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RE: [greenyes] Fw: [greenyes] Its polystyrene not styrofoam

To be correct to the point of being obnoxious, expanded polystyrene is typically used for packaging but may also be used for insulation. Extruded polystyrene aka "Styrofoam" of which there are half a dozen clones, is basically used for building insulation. Styrene is a building block to both of these products and other than some basic performance differences the key difference is that extruded polystyrenes use CFCs and HCFCs as blowing agents are known ozone depletors. The manufacture of expanded polystyrene will contribute to low level ozone problems (different ozone). Extruded products must eventually be re-engineered to meet the requirements of the Montreal Protocol unless, of course, the present administration chooses to renege on this as it has done on methyl bromide.
From a larger perspective, one can always make the argument that because extruded polystyrene has superior insulating properties, less pollutants are released from power plants. I think that's a stretch as acceptable alternatives such as polyisocyanurate are on the market with equal thermal characteristics.
I would speculate, and I'm sure a grassroots recycler would back me up, is that the real problem is with expanded polystyrene because it is so ubiquitous in the society as a packaging material with so little recycling opportunities. There are an increasing amount of agricultural based packaging and food service alternatives on the market now and one hopes common sense in the market would prevail.
Bruce Maine
Sustainable Products and Specifications Manager
Sustainable Design Services
HDR Architecture

-----Original Message-----
From: Rod [mailto:rodmuir@no.address]
Sent: Tuesday, March 16, 2004 3:56 PM
To: greenyes@no.address
Subject: [greenyes] Fw: [greenyes] Its polystyrene not styrofoam

Thanks for the clarification
4 real quick questions please
Why the switch from styrene to propylene?
Is this recent?
What is current ratio of use.
Is there a quick way to tell the difference?
Rod Muir
Waste Diversion Canada
----- Original Message -----
From: "Ann Schneider" <schneiderann@no.address>
To: <greenyes@no.address>
Sent: Tuesday, March 16, 2004 4:20 PM
Subject: [greenyes] Its polystyrene not styrofoam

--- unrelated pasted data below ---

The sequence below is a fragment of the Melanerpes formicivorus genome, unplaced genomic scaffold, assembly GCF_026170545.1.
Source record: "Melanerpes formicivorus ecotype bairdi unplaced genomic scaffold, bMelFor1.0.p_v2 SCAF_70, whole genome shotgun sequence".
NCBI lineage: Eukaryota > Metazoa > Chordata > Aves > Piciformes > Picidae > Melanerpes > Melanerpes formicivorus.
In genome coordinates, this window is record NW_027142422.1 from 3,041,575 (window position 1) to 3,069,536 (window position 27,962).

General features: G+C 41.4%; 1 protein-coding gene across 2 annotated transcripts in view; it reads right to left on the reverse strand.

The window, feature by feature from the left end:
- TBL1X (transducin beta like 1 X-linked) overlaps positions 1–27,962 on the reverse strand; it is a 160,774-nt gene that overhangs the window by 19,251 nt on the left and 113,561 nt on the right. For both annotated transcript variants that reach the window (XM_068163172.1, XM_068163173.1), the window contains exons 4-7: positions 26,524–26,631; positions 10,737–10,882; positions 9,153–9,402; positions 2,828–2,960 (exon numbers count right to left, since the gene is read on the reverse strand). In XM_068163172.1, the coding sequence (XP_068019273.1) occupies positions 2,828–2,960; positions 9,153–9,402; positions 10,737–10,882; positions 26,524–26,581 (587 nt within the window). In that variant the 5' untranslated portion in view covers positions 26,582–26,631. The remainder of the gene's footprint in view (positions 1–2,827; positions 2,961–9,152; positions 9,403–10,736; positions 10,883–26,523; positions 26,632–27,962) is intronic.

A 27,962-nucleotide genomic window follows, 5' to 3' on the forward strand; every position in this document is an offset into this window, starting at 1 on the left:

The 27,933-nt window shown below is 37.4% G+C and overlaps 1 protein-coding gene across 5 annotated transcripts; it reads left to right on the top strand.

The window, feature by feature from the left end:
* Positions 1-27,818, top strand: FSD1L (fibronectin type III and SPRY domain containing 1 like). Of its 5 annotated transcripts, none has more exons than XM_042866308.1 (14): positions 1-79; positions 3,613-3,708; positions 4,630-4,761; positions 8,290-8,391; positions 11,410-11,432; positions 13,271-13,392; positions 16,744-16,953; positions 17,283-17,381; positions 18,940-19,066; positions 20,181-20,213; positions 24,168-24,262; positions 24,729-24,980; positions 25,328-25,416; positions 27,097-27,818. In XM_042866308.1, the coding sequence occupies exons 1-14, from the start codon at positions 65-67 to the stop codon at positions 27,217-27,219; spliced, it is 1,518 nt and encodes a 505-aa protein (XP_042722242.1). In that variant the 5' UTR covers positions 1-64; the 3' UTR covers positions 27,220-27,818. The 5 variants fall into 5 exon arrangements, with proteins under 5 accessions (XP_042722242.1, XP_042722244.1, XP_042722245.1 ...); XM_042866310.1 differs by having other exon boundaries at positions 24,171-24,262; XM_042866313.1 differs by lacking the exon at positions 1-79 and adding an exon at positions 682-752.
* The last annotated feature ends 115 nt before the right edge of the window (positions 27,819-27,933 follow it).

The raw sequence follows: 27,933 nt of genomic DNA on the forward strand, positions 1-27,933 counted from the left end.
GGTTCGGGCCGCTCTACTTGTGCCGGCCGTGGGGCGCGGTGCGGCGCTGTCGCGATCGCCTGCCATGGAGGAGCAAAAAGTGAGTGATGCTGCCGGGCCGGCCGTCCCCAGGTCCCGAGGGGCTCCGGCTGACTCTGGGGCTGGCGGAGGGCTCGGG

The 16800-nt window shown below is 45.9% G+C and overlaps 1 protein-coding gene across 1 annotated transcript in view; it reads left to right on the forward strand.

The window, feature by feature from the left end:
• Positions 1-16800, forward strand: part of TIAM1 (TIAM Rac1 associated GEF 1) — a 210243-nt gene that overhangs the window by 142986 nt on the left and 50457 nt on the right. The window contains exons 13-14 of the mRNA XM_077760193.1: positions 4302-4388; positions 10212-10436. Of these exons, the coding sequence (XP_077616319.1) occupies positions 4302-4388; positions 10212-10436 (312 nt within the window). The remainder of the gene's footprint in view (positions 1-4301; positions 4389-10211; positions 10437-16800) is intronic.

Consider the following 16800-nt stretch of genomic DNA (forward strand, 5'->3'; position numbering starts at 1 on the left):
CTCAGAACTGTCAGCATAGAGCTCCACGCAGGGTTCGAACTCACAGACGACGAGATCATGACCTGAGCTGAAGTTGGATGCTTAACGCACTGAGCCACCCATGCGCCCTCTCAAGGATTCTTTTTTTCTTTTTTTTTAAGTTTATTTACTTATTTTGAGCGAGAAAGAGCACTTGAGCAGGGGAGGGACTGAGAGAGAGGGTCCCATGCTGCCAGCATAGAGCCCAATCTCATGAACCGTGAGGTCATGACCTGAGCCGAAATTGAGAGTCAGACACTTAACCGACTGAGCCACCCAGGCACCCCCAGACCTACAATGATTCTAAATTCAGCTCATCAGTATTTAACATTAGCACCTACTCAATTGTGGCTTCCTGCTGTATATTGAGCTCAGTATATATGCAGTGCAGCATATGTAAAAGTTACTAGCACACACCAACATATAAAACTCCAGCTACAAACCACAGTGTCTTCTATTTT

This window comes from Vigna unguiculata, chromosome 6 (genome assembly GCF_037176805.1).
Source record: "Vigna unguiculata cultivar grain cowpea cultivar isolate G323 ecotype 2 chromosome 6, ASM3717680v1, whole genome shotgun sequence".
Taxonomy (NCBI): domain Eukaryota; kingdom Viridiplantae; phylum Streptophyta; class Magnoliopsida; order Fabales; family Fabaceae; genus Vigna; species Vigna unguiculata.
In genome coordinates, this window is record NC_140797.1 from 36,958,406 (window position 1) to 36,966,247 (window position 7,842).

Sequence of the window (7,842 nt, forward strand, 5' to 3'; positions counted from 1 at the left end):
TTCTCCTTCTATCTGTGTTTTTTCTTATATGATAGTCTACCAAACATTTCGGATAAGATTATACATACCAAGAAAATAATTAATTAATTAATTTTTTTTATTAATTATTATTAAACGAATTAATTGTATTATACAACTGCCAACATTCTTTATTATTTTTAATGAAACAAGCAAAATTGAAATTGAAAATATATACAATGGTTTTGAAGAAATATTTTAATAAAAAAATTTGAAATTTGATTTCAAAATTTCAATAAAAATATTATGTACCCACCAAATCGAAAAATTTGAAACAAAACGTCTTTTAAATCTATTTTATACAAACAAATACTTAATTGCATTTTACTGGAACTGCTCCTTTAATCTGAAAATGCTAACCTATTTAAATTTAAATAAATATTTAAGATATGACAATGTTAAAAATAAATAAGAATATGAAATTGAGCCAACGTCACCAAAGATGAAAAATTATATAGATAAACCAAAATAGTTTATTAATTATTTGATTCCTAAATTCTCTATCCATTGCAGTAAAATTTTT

> Hi All:
> Just to be nit picky, or to be technically correct, the term for this
> form of packaging is polystyrene not styrofoam. Styrofoam (tm) is a
> trademarked material from DuPont and is actually wall insulation boards.
> It is a material you would find in a construction or demolition site but
> is not what I think most of you are talking about, like the single use
> utensils and cups, loose fill packaging material or the block packaging
> material is actually polystyrene. Also the programs that collect
> polystyrene are probably collecting expanded polystyrene (eps) (e.g.,
> white coffee cups) not extruded polystyrene (e.g., forks, spoons and
> clear cups). Also note that much of the block packaging that looks like
> polystyrene is actually polypropylene and the two can not be mixed with
> out real problems at the end use manufacturing site.
> And just for the sake of history, one of the old issues with EPS was the
> blowing agent used to expand the plastic polymer. CFC and then HCFCs
> (chlorofluorocarbons) used to be used and were considered a threat to the
> ozone layer. The off gassing was a concern if a densifyer was going to
> be used to make the transportation of PS more cost effective. Over the
> years many manufacturers converted to CO2 (carbon dioxide) as the blowing
> agent. I haven't heard any recent concerns over off gassing of this
> greenhouse gas emission. Interested folks may want to go to the
> Institute of Packaging Professionals (IoPP) website to see what are the
> latest enviro concerns.
> Ann Schneider
> Mtn. View CA
> and former IWM Certificate Instructor & Coordinator
> UC Santa Cruz and San Jose State Univ.
> and nag for correct terminology
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